Tea tree oil is an essential oil that has a wide variety of health and beauty purposes. It's been used to keep skin clean, treating both wounds and acne, as well as sanitizing surfaces and cleaning fruits. It's scientifically proven to make a difference in your life. This article covers the basics in tea tree oil uses and all the benefits you need to know about.

What Is Tea Tree Oil?

Tea tree oil is made from the leaves of Melaleuca alternifolia. This is a tree that grows in the subtropical coastal regions of New South Wales and Queensland, Australia. Disclaimer: this tree is NOT what makes the tea we drink. In fact, tea tree oil should not be consumed, only used topically or cautiously through air diffusers. The oil possesses antibacterial, anti-inflammatory, antiviral, and anti-fungal properties. It has grown in popularity over the decades due to its benefits and uses. Tea tree oil is commonly found in cosmetics, topical medicines, and household products.

Benefits and Uses


Hand sanitizer: There have been studies proving that tea tree oil can kill several common bacteria and viruses responsible for causing illness, including S. pneumoniae, H. influenzae and E. coli. Tea tree oil essentially has the ability to damage the cell walls of bacteria, making it a great natural hand sanitizer. Adding tea tree oil to hand washes can boost their effectiveness.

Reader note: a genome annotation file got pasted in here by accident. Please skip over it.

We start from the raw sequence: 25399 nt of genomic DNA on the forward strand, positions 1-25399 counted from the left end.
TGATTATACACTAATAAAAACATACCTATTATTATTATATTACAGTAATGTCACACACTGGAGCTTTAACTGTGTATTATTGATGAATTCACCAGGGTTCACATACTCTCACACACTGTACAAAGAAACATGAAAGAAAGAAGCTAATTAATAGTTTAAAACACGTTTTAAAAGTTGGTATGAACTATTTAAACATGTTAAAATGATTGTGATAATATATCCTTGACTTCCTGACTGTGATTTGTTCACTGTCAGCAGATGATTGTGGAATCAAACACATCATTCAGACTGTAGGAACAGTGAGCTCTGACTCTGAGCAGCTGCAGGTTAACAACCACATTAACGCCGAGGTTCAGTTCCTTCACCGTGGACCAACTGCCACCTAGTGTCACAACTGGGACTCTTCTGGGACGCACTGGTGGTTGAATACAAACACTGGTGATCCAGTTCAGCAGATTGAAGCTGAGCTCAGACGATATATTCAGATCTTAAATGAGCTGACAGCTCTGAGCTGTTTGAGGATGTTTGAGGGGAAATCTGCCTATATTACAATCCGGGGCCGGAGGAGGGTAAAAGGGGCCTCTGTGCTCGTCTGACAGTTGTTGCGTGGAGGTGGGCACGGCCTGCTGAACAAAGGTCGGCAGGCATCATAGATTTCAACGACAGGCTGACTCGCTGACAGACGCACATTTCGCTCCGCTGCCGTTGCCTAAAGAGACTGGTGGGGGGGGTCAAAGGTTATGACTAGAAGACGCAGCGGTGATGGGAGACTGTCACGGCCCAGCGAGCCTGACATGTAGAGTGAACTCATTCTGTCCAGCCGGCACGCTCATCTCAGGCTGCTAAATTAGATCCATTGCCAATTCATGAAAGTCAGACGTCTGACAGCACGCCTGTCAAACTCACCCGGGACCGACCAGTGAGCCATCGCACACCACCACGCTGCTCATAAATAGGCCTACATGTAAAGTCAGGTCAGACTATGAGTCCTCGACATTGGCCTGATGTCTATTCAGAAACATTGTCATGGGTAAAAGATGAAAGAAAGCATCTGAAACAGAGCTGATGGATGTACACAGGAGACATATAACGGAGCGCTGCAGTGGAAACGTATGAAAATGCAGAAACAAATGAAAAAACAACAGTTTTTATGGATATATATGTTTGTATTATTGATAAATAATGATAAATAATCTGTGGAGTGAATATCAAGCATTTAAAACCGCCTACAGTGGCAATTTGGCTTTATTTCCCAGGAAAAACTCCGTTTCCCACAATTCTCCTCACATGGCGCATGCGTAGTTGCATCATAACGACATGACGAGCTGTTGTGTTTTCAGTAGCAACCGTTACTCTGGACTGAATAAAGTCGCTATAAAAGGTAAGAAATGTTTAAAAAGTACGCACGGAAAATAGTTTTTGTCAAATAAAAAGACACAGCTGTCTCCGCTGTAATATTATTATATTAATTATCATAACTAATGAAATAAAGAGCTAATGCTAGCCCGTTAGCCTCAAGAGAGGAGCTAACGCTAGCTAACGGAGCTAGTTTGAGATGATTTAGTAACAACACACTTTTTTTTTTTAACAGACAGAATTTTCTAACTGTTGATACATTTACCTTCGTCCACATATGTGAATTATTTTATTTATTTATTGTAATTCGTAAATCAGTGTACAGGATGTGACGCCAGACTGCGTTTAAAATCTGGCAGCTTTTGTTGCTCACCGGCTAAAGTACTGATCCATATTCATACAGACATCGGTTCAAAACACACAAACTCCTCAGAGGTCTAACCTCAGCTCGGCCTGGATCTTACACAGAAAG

Natural deodorant: Sweat, itself, may not smell - but the secretions from sweat glands combine with bacteria on the skin. This can cause body odor that ranges anywhere from moderate to strong. Tea tree oil's bacteria-fighting properties help make it a natural alternative for deodorants and antiperspirants.

Antiseptic: When an injury results in broken skin, germs can enter the bloodstream and cause infections. Tea tree oil can be used to treat and disinfect minor injuries. Tea tree oil kills S. aureus and other bacteria that are known to cause infections in open wounds.

Follow these simple steps to disinfect minor wounds:

  1. Use soap and water to clean the area
  2. Mix one drop of tea tree oil with one teaspoon of coconut oil
  3. Apply a small amount of the mixture with a q-tip to the injury, cover with a bandage
  4. Repeat this process daily until a scab has formed